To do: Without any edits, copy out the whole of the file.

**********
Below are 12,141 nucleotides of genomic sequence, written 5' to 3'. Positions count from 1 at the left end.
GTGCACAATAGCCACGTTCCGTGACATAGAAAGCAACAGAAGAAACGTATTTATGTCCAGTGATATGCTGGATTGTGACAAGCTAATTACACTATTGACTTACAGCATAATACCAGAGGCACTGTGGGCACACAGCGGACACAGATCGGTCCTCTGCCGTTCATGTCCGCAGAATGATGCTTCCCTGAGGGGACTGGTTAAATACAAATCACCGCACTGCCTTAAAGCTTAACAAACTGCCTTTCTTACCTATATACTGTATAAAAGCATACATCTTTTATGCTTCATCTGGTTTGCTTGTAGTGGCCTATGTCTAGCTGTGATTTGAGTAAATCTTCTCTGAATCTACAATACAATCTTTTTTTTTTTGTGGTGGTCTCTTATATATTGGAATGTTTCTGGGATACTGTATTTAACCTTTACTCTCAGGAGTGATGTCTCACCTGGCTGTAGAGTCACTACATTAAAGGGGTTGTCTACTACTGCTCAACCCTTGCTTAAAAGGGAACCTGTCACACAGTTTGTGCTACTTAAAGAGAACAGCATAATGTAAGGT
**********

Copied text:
Below are 12,141 nucleotides of genomic sequence, written 5' to 3'. Positions count from 1 at the left end.
GTGCACAATAGCCACGTTCCGTGACATAGAAAGCAACAGAAGAAACGTATTTATGTCCAGTGATATGCTGGATTGTGACAAGCTAATTACACTATTGACTTACAGCATAATACCAGAGGCACTGTGGGCACACAGCGGACACAGATCGGTCCTCTGCCGTTCATGTCCGCAGAATGATGCTTCCCTGAGGGGACTGGTTAAATACAAATCACCGCACTGCCTTAAAGCTTAACAAACTGCCTTTCTTACCTATATACTGTATAAAAGCATACATCTTTTATGCTTCATCTGGTTTGCTTGTAGTGGCCTATGTCTAGCTGTGATTTGAGTAAATCTTCTCTGAATCTACAATACAATCTTTTTTTTTTTGTGGTGGTCTCTTATATATTGGAATGTTTCTGGGATACTGTATTTAACCTTTACTCTCAGGAGTGATGTCTCACCTGGCTGTAGAGTCACTACATTAAAGGGGTTGTCTACTACTGCTCAACCCTTGCTTAAAAGGGAACCTGTCACACAGTTTGTGCTACTTAAAGAGAACAGCATAATGTAAGGT